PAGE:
6. Journeyer said on 14th August 2008, 12:25

    Simply put, the ECB can’t have their cake and eat it too. And when the ECB showed where their priorities were, the BBC was just replying in kind.

    I’m more interested to hear what the cricket fans have to say, though.

  7. I’m from India, I’m a big fan of both the games! But personally, being a student of automobile engineering, I love F1 little more than cricket! But the comments posted here are normal consequences of such a shift, who knows – if BBC switches back to cricket on 2020, we may react the same way!

    Considering heritage and being so easy to play even at your backyard… cricket, obviously has great number of audience. Hence these responses! They love their game, and they stand for it, nothing to be taken hard!

  8. ajokay said on 14th August 2008, 12:54

    “The BBC recently paid millions for Formula One, but will not pay anything, it seems, for any form of cricket. Why should I pay my licence fee? Formula One is poor by any standard of sport. In fact, is it sport? Ian Dilworth, Suffolk”

    Did you think that all £130-odd of your licence fee went straight to cricket, Ian of Suffolk?

    I’m sure there’s plenty of things on the BBC that you don’t like, but do fund with your money.

    I for one am perfectly happy to see my telly money going to F1 rather than cricket (even though the last race in Hungary was just as dull as any game of cricket).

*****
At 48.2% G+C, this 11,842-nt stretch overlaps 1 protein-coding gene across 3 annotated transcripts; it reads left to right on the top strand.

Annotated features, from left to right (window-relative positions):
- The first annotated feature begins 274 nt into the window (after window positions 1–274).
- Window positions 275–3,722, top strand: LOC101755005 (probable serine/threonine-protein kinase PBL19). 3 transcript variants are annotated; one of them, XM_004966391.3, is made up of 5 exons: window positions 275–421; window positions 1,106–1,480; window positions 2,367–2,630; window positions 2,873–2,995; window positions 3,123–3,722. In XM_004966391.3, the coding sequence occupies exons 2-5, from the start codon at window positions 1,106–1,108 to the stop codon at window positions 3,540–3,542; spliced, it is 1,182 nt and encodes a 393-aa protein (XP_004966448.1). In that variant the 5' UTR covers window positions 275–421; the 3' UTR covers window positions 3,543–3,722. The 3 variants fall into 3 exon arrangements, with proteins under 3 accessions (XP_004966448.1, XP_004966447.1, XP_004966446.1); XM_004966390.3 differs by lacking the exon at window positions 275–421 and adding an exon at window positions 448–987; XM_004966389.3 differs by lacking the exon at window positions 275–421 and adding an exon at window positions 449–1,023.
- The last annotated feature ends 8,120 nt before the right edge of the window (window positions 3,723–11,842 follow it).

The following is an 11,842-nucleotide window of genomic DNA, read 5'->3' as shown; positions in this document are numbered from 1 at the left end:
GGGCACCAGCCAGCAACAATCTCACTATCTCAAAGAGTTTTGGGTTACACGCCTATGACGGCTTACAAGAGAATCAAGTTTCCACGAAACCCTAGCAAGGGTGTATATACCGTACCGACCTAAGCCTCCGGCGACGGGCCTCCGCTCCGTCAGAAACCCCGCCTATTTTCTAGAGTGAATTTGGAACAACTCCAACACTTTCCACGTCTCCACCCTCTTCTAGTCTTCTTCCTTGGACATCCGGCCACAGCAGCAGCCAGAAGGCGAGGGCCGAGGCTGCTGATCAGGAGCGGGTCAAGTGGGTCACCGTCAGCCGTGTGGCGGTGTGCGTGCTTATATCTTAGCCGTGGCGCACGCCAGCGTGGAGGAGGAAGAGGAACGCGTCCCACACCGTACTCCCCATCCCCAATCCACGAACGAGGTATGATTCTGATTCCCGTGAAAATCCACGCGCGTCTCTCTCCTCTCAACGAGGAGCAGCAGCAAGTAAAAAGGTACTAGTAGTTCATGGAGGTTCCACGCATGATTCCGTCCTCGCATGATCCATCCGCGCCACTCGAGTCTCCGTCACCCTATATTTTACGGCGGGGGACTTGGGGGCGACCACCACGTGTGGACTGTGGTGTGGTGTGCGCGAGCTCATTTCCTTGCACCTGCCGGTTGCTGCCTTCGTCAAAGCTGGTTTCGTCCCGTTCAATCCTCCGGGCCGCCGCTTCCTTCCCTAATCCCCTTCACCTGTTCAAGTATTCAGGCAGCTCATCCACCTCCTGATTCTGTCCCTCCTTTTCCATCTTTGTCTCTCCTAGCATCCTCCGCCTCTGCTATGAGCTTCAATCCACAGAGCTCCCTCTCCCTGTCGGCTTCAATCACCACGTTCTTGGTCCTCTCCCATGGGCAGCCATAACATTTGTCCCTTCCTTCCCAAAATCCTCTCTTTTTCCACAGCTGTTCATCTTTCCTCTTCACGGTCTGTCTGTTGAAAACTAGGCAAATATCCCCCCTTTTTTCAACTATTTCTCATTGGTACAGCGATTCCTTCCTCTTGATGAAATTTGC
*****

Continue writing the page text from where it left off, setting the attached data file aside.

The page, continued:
Its just nice that the Beeb snapped it up instead of Sky, as there’s no way I’d ever pay money to Sky to watch anything (with adverts as well!?!) F1 or not.

  9. Steven Roy said on 14th August 2008, 12:55

    “Does the BBC not realise that for the youngsters of today following the cricket is much more to its advantage than the “glamour” of Formula One? F.D. Sturdy, Darlington”

    Is it not more beneficial to the youth of Britain to watch teams based on multi-national co-operation rather than the us against them attitude of international cricket?

    I assume these people who still think it is the 1950s think kids today watch too much TV. Is it not better that they watch a couple of hours of F1 then spend 3 or 4 more hours discussing it on the internet before going outside to play than to sit for hour after boring hour, day after boring day stuffing their faces with crisps watching cricket?

    Is it not better for them to be watching a sport where they will learn about technology, business and the broader world than one where they listen to stupid old men giggling over infantile double entendre and learn about silly mid off?

    Is it not better that today’s obese generation of kids watch a sport that may just inject enough enthusiasm into them to jump off the couch as Massa’s engine blows or Lewis drops it in the gravel rather than a sport where they sit close to a permanent vegatiative state watching someone spending half the day rubbing a cricket ball into his groin?